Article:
Back when Bill ClintonWilliam (Bill) Jefferson ClintonTrump’s first year in office was the year of the woman Can a president be impeached for non-criminal conduct? Dems search for winning playbook MORE was Governor Clinton and running for the White House for the first time, he took to the steps of the Houston City Hall to rail against then-President George H.W. Bush’s record on crime. Surrounded by uniformed police officers, Clinton proclaimed, “I want to be tough on crime.” That November he was elected president and, two years later, he signed what has been called one of the most sweeping federal crime laws, which expanded the federal prison system and required harsh punishments.

Twenty years later, he apologized. Bill Clinton now says the law he signed actually did not make us safer, but led to an epidemic of incarceration across the country. And while President Obama has talked about the need for action on sentencing reform and removing obstacles for those leaving prison, the updated view of our criminal justice system is coming from both sides of the aisle. In a groundbreaking moment, House Speaker John BoehnerJohn Andrew BoehnerDems face hard choice for State of the Union response Even some conservatives seem open to return to earmarks Overnight Finance: Trump, lawmakers take key step to immigration deal | Trump urges Congress to bring back earmarks | Tax law poised to create windfall for states | Trump to attend Davos | Dimon walks back bitcoin criticism MORE (R-Ohio) said we have locked up too many people for “flimsy reasons” and added that he had long been supportive of justice reform.  Now, leaders from both parties in the House and Senate are working together on alternatives to incarceration and provisions aimed at reducing recidivism. Republican governors from Georgia to Alabama have offered significant steps forward on justice reform. It’s a perfect storm.  

Surely, our presidential candidates are feeling which way the winds blow. When more than two million Americans are behind bars at a cost of $80 billion a year, and one in three Americans is now burdened with a criminal record, it’s time to offer commonsense solutions to safely reduce our prison population and break down barriers for those returning to society. That’s why the U.S. Justice Action Network, a bipartisan advocacy organization seeking to make our criminal justice system fairer and more effective, is urging presidential contenders to take a stand. We will be on the ground for debates and events in early primary states to ensure that candidates pledge to continue the progress we have made toward reform, and offer specific proposals that show they are educated on the issues and understand what is needed to fix these serious problems. 

In recent months, we have seen candidates voice their thoughts on reforms. Hillary ClintonHillary Diane Rodham ClintonIntel Dem decries White House 'gag order' after Bannon testimony 'Total free-for-all' as Bannon clashes with Intel members Mellman: On Political Authenticity (Part 2) MORE’s first policy speech specifically addressed ending the “era of mass incarceration.” She spoke of the problems ex-offenders face reentering society, including the prospect of long-term unemployment. Martin O’Malley has offered a plan to reduce mandatory minimum sentences and invest in job training programs to reduce recidivism.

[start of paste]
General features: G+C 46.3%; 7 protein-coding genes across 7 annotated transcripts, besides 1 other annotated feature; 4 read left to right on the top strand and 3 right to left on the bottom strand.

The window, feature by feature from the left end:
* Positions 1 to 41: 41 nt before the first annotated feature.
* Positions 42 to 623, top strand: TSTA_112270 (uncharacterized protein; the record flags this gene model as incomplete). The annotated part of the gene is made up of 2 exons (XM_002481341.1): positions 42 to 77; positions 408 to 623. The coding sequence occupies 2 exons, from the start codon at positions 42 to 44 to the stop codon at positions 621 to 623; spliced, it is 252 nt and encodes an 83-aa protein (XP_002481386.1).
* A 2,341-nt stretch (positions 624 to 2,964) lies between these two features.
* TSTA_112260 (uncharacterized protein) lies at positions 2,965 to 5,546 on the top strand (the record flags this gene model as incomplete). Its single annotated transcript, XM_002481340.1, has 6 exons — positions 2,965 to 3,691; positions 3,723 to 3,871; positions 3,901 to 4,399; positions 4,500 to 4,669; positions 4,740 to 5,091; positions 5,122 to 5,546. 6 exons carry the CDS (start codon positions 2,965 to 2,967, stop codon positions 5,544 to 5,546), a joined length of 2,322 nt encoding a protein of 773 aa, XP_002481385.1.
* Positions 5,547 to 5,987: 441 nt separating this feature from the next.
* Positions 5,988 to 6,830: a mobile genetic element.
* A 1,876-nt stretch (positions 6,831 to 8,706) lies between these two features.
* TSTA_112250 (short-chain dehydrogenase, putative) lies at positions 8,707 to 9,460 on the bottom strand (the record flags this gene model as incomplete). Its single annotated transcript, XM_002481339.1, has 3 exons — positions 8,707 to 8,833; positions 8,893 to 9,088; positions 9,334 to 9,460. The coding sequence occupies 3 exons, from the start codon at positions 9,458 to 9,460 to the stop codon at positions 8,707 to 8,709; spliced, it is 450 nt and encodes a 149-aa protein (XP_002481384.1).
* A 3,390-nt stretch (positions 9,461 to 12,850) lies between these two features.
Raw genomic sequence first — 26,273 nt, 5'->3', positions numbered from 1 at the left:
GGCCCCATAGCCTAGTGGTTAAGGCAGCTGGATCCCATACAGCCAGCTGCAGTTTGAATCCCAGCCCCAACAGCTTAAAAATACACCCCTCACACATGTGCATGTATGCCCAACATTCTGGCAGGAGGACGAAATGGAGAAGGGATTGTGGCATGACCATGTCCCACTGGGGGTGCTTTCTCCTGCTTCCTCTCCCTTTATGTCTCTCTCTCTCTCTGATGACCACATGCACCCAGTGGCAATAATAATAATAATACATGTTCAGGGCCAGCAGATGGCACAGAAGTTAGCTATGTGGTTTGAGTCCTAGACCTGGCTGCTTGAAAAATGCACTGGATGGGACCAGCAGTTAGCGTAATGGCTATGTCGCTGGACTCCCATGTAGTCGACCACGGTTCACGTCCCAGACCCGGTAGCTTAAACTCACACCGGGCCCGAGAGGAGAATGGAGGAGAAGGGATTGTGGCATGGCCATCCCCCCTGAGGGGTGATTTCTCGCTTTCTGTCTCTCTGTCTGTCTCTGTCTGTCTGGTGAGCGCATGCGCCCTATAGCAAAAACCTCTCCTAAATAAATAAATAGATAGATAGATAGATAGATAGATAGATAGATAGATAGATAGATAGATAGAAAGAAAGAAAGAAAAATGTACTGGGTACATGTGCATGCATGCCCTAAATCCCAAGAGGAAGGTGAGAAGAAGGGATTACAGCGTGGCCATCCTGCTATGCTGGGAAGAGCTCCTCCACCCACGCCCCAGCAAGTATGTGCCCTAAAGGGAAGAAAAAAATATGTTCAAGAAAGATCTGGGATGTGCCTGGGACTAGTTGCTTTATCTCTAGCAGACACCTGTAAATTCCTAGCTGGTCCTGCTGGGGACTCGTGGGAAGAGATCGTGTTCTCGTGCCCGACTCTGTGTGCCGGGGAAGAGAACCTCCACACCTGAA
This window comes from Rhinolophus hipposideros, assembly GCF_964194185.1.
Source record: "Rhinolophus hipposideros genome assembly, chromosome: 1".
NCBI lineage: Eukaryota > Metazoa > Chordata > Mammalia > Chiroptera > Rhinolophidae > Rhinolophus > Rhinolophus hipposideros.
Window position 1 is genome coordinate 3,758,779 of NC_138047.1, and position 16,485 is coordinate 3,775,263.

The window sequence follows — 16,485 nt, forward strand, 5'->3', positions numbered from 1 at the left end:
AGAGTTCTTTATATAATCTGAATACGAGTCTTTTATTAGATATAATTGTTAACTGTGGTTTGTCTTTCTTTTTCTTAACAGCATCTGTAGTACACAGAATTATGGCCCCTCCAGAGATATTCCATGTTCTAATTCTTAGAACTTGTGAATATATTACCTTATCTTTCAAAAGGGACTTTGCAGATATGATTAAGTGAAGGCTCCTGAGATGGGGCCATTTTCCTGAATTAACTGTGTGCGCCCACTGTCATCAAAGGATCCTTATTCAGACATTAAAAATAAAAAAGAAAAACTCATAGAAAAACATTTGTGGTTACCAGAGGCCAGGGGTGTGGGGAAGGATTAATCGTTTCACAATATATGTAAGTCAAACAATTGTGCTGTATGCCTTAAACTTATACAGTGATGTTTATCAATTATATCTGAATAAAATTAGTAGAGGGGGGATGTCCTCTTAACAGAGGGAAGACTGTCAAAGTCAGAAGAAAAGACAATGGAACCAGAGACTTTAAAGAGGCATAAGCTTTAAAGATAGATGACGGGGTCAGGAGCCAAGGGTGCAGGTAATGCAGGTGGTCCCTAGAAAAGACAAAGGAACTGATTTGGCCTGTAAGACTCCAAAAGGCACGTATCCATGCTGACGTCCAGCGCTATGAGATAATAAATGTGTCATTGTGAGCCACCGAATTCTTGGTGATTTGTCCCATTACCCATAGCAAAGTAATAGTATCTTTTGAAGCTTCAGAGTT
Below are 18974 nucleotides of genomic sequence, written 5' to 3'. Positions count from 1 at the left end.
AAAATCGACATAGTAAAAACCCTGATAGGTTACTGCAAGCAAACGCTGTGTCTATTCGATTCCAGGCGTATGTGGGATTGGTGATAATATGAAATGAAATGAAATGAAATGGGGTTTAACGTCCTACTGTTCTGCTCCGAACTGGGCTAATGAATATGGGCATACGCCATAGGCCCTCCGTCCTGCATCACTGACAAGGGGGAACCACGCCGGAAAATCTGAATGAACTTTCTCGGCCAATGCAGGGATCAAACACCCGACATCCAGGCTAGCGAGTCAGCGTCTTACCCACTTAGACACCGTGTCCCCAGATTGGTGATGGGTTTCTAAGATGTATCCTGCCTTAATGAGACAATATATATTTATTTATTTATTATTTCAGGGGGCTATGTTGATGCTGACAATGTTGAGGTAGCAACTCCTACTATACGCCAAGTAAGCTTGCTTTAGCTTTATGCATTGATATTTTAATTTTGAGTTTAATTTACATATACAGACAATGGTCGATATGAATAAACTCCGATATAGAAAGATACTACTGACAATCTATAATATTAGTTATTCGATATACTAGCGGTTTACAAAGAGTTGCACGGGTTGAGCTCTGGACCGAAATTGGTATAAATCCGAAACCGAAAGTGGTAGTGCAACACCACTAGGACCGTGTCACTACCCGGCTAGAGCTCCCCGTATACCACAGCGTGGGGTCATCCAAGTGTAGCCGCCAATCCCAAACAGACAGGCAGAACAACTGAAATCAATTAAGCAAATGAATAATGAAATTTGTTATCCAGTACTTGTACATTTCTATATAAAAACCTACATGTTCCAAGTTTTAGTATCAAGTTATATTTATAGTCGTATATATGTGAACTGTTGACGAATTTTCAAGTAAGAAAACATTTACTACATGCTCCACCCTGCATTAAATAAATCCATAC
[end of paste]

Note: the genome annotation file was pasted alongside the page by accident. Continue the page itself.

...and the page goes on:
Sen. Rand PaulRandal (Rand) Howard PaulNSA spying program overcomes key Senate hurdle Fix what we’ve got and make Medicare right this year Despite amnesty, DACA bill favors American wage-earners MORE (R-Ky.) has long been out front in offering proposals for cutting our prison population and reducing the financial burden on taxpayers.  He has proposed legislation to reform sentencing for non-violent drug offenders and has been vocal on the need to “break the cycle of incarceration.” Gov. John Kasich (R-Ohio) used his announcement speech to decry locking up those with mental illness and drug addictions, recommending alternatives to incarceration.  When he repeated these lines at the first GOP debate in Cleveland, the audience of conservatives went wild with applause.  And Carly Fiorina, hot off her strong debate performance, took that moment to talk about her own personal connection and commitment to justice reform.

The U.S. Justice Action Network is watching and listening.  And we are pleased with the progress. But we need to see more. From now until November 2016, we will nudge, push, cajole and motivate those running to propose concrete plans for fixing our broken criminal justice system.

Twenty years after Bill Clinton made his “tough on crime” speech, almost three million children in America have a parent behind bars. Twenty years from now, will our next president have to apologize, or will he or she have created a legacy? The U.S. Justice Action Network will be working hard to ensure we nominate candidates on both sides of the aisle where there is no doubt it will be the latter.

Harris is executive director of the U.S. Justice Action Network, a bipartisan advocacy group working to reform the criminal justice system.